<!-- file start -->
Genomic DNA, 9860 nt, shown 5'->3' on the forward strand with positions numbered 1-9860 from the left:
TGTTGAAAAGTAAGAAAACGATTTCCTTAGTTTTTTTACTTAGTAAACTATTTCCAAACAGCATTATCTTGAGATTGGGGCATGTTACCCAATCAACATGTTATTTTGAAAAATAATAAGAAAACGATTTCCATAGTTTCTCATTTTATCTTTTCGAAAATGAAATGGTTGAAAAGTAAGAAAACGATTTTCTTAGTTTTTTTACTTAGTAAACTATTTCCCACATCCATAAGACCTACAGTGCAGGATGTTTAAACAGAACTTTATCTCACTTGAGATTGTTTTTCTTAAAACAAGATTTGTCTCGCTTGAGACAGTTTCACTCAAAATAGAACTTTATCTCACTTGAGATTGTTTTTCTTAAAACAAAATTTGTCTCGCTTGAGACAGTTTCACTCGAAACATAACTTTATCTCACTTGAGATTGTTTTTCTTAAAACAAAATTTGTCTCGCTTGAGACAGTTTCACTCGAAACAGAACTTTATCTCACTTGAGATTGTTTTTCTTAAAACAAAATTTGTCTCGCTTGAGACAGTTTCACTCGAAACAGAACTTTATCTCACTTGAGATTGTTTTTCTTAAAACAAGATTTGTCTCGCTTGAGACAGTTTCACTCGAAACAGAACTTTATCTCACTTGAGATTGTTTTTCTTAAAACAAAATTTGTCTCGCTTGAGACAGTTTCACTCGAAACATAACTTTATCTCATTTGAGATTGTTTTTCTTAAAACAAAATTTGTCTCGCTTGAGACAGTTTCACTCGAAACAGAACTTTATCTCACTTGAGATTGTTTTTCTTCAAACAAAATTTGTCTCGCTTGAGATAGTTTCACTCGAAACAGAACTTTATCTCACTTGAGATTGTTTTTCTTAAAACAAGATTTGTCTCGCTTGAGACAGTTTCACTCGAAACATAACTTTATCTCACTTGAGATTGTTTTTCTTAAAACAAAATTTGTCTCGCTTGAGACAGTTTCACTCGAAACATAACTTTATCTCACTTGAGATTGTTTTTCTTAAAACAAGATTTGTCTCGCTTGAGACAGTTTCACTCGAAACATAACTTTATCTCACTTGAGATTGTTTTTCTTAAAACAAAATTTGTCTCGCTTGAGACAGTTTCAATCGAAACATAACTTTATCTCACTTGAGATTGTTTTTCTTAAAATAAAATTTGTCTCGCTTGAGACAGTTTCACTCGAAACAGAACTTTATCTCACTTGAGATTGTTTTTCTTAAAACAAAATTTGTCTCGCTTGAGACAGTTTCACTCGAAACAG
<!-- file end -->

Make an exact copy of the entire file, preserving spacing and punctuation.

Genomic DNA, 9860 nt, shown 5'->3' on the forward strand with positions numbered 1-9860 from the left:
TGTTGAAAAGTAAGAAAACGATTTCCTTAGTTTTTTTACTTAGTAAACTATTTCCAAACAGCATTATCTTGAGATTGGGGCATGTTACCCAATCAACATGTTATTTTGAAAAATAATAAGAAAACGATTTCCATAGTTTCTCATTTTATCTTTTCGAAAATGAAATGGTTGAAAAGTAAGAAAACGATTTTCTTAGTTTTTTTACTTAGTAAACTATTTCCCACATCCATAAGACCTACAGTGCAGGATGTTTAAACAGAACTTTATCTCACTTGAGATTGTTTTTCTTAAAACAAGATTTGTCTCGCTTGAGACAGTTTCACTCAAAATAGAACTTTATCTCACTTGAGATTGTTTTTCTTAAAACAAAATTTGTCTCGCTTGAGACAGTTTCACTCGAAACATAACTTTATCTCACTTGAGATTGTTTTTCTTAAAACAAAATTTGTCTCGCTTGAGACAGTTTCACTCGAAACAGAACTTTATCTCACTTGAGATTGTTTTTCTTAAAACAAAATTTGTCTCGCTTGAGACAGTTTCACTCGAAACAGAACTTTATCTCACTTGAGATTGTTTTTCTTAAAACAAGATTTGTCTCGCTTGAGACAGTTTCACTCGAAACAGAACTTTATCTCACTTGAGATTGTTTTTCTTAAAACAAAATTTGTCTCGCTTGAGACAGTTTCACTCGAAACATAACTTTATCTCATTTGAGATTGTTTTTCTTAAAACAAAATTTGTCTCGCTTGAGACAGTTTCACTCGAAACAGAACTTTATCTCACTTGAGATTGTTTTTCTTCAAACAAAATTTGTCTCGCTTGAGATAGTTTCACTCGAAACAGAACTTTATCTCACTTGAGATTGTTTTTCTTAAAACAAGATTTGTCTCGCTTGAGACAGTTTCACTCGAAACATAACTTTATCTCACTTGAGATTGTTTTTCTTAAAACAAAATTTGTCTCGCTTGAGACAGTTTCACTCGAAACATAACTTTATCTCACTTGAGATTGTTTTTCTTAAAACAAGATTTGTCTCGCTTGAGACAGTTTCACTCGAAACATAACTTTATCTCACTTGAGATTGTTTTTCTTAAAACAAAATTTGTCTCGCTTGAGACAGTTTCAATCGAAACATAACTTTATCTCACTTGAGATTGTTTTTCTTAAAATAAAATTTGTCTCGCTTGAGACAGTTTCACTCGAAACAGAACTTTATCTCACTTGAGATTGTTTTTCTTAAAACAAAATTTGTCTCGCTTGAGACAGTTTCACTCGAAACAG